• A chance of serotonin syndrome 

3. Side Effects of Tricyclic Antidepressants (TCAs)

Tricyclic antidepressants have some side effects, but they also have withdrawal symptoms. If tricyclic antidepressants are discontinued abruptly, they can cause nausea, headache, dizziness, and restlessness. These withdrawal symptoms may appear after a few doses are missed. Therefore, doctors will reduce the dose slowly before discontinuing the treatment.

Common side effects of TCAs include:

  • Dry mouth
  • Blurred vision
  • Weight gain or loss
  • Constipation
  • Low blood pressure
  • Skin rashes
  • Increased heart rate

During treatment, TCAs can be troublesome for patients with the following conditions: 

  • With urinary retention as TCAs might worsen your symptoms and might be a cause of sexual dysfunction
  • Narrow-angle glaucoma
  • Abnormal heart rate

4. Side Effects of Benzodiazepines

Benzodiazepines are also known as tranquilizers due to their calming effects on anxiety. Therefore, there is a chance for various side effects. One of the significant side effects of benzodiazepines is the risk of dependency. Long-term use of benzodiazepines can make a person dependent on them, which is why they are typically used for short-term treatment purposes.

Some of the most common side effects of benzodiazepines include:

  • Drowsiness and fatigue
  • Lightheadedness
  • Confusion
  • Dizziness
  • Slurred speech
  • Muscle weakness
  • Constipation
  • Memory problems

Less common side effects of benzodiazepines include:

  • Increased saliva production
  • Rashes
  • Tremors (shaking)
  • Incontinence (lack of bladder control)
  • Visual problems, such as double vision
  • Blood disorders
  • Jaundice
  • Feeling dulled and slow

6. Overcoming the Side Effects of Anxiety Medications 

After reading through the side effects of anxiety medications, you might have concerns over their possible side effects. But do not forget to look at their positives as they are typically one of the most effective treatments for anxiety. The good news is that there are tips that you can follow to overcome your side effects.

The first step you should take after experiencing any side effects is to consult your doctor. These medications rarely cause serious side effects. The common side effects usually settle down with time. All you need is patience and your doctor’s advice.

Consider these valuable tips for common side effects of anxiety medications.

1. Nausea

Nausea is the most common side effect of anxiety medications. It usually begins just after you start your medication and vanishes after your body gets adjusted to the medication. If you feel nauseous, give these five tips a try:

  1. Take your medicine with food if your doctor has not directed you to take it any other way.
  2. Try to take smaller and more frequent meals.
  3. Try to drink plenty of water and juices.
  4. Avoid eating fried or oily foods often.
  5. Avoid walking right after eating. Instead, wait 20-30 minutes before taking a walk.
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2. Insomnia

Some anxiety medications other than benzodiazepines (which usually cause drowsiness) can make it difficult for you to sleep. Lack of sleep or insomnia is considered a common side effect, but it can harm your health. If you experience insomnia, consult with your doctor. He or she may recommend that you use an approved sedating medication at bedtime. Below are five tips that can help you overcome insomnia:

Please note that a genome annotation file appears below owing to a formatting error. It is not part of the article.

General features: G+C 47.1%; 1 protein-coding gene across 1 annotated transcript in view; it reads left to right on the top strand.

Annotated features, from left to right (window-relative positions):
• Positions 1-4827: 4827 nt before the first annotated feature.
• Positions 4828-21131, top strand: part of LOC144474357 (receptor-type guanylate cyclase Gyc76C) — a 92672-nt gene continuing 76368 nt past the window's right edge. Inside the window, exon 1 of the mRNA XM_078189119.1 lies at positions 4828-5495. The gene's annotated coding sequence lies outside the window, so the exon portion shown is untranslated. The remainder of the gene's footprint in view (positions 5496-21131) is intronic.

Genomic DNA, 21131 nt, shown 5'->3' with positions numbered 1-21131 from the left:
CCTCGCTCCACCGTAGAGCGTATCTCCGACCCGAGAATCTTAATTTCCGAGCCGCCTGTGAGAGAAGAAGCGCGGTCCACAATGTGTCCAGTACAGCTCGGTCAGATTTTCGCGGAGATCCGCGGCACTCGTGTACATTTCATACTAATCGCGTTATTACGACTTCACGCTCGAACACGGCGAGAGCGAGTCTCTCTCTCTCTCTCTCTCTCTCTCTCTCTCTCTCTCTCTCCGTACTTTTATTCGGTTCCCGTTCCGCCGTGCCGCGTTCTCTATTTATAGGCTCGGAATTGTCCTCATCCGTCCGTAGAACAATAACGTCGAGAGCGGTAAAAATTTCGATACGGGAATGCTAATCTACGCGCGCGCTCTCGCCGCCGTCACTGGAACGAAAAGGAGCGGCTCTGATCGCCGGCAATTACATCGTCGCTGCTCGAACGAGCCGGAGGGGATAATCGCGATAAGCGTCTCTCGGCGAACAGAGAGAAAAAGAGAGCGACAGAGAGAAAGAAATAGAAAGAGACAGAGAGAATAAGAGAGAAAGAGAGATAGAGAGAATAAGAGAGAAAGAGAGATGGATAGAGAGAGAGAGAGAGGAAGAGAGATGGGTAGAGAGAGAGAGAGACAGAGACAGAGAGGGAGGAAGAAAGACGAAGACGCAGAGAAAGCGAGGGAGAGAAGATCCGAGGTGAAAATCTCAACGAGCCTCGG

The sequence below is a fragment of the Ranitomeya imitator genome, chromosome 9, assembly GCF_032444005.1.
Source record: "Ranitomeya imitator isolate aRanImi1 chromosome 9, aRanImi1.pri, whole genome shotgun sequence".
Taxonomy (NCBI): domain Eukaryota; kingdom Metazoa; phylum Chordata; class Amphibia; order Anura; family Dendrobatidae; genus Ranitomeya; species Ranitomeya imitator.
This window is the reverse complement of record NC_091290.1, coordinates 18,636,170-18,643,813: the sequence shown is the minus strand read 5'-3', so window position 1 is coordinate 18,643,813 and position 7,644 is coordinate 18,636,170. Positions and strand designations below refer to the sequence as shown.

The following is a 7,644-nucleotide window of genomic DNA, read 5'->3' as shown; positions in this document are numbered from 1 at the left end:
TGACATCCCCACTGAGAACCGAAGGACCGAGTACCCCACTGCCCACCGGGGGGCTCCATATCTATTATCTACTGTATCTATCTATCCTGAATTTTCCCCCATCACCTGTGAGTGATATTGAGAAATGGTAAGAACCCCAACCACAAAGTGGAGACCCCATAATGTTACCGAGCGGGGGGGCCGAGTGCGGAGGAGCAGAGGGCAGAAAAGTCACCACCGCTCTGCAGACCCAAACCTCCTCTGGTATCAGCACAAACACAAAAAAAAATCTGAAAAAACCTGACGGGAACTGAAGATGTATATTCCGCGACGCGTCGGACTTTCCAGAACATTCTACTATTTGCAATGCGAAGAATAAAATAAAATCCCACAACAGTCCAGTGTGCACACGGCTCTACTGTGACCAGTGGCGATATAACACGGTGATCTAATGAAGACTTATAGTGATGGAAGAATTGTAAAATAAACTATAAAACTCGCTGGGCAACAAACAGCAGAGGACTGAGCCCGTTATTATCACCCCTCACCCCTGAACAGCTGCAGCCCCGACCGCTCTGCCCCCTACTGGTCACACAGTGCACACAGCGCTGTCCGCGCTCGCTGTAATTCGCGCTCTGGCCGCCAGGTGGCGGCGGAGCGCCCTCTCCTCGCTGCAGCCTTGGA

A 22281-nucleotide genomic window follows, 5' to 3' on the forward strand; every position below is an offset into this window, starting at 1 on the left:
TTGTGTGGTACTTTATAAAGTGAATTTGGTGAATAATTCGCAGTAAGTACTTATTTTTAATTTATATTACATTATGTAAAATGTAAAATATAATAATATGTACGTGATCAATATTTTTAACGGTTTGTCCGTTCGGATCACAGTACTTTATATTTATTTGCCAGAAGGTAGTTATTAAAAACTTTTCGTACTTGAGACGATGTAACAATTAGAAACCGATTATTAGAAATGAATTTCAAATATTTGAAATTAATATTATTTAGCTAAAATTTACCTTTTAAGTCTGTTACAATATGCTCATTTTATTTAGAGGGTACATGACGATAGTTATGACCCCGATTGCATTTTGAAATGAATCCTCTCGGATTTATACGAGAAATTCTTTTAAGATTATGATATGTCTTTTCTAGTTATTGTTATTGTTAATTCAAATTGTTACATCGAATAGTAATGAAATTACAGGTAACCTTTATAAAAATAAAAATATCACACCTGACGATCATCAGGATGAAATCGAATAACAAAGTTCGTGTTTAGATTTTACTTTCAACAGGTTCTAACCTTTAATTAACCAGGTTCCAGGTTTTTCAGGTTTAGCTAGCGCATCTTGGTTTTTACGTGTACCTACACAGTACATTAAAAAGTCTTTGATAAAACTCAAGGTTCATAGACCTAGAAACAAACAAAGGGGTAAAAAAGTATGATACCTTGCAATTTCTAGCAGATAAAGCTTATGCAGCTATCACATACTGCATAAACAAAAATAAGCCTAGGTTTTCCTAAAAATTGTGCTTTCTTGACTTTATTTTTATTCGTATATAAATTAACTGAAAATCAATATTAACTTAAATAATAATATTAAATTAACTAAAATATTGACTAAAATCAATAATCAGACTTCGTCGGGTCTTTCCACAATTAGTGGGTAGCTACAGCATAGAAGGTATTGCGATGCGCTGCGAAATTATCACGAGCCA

1. If your doctor agrees, take your anti-anxiety medication in the morning.
  2. Avoid caffeinated drinks, especially late in the day.
  3. Try to get regular physical activity but complete it several hours before going to your bed.
  4. Do not eat or drink before going to bed.
  5. Avoid activities like using your phone in bed.

3. Dry Mouth

Dry mouth is another common side effect of anxiety medication. You might have a dry mouth frequently all day, even after drinking water several times. The continuous and bothersome dry mouth needs to be discussed with a doctor. These five tips can help you manage dry mouth:

  1. Sip water continuously or suck on ice chips.
  2. Chew sugarless gum or suck on sugarless candy.
  3. Avoid caffeinated drinks, tobacco, and alcohol because they can make your mouth drier.
  4. Breathe through your nose, not from your mouth.
  5. You can also ask your doctor about over-the-counter medication for dry mouth.

4. Dizziness

Dizziness is a side effect related to tricyclic antidepressants more than other medications. This medication can cause low blood pressure that results in dizziness. Feeling dizzy most of the time can make you feel weak or unsteady. Consider these six strategies to overcome dizziness:

  1. Rise slowly from sitting to standing position.
  2. Avoid driving or operating machinery.
  3. Avoid caffeine, tobacco, and alcohol.
  4. Drink plenty of water.
  5. Use handrails or sturdy items for support.
  6. Consult your physician as soon as possible.

5. Fatigue and Drowsiness

Feeling exhausted and tired might be a side effect associated primarily with benzodiazepine medications. You might feel lethargic and less energized.

Here are six things you can do to reduce the intensity of this side effect:

  1. Take a brief nap during the day.
  2. Try a physical activity like a walk in the evening.
  3. Avoid driving or operating machinery until the drowsiness subsides.
  4. Take your anxiety medication before bedtime if your doctor approves.
  5. Eat a balanced diet.
  6. Consult your physician as soon as possible.

6. Constipation

Constipation is mainly associated with Tricyclic antidepressants because they affect the digestive tract’s normal functioning and other organ systems. Other classes of anxiety medication may also cause constipation.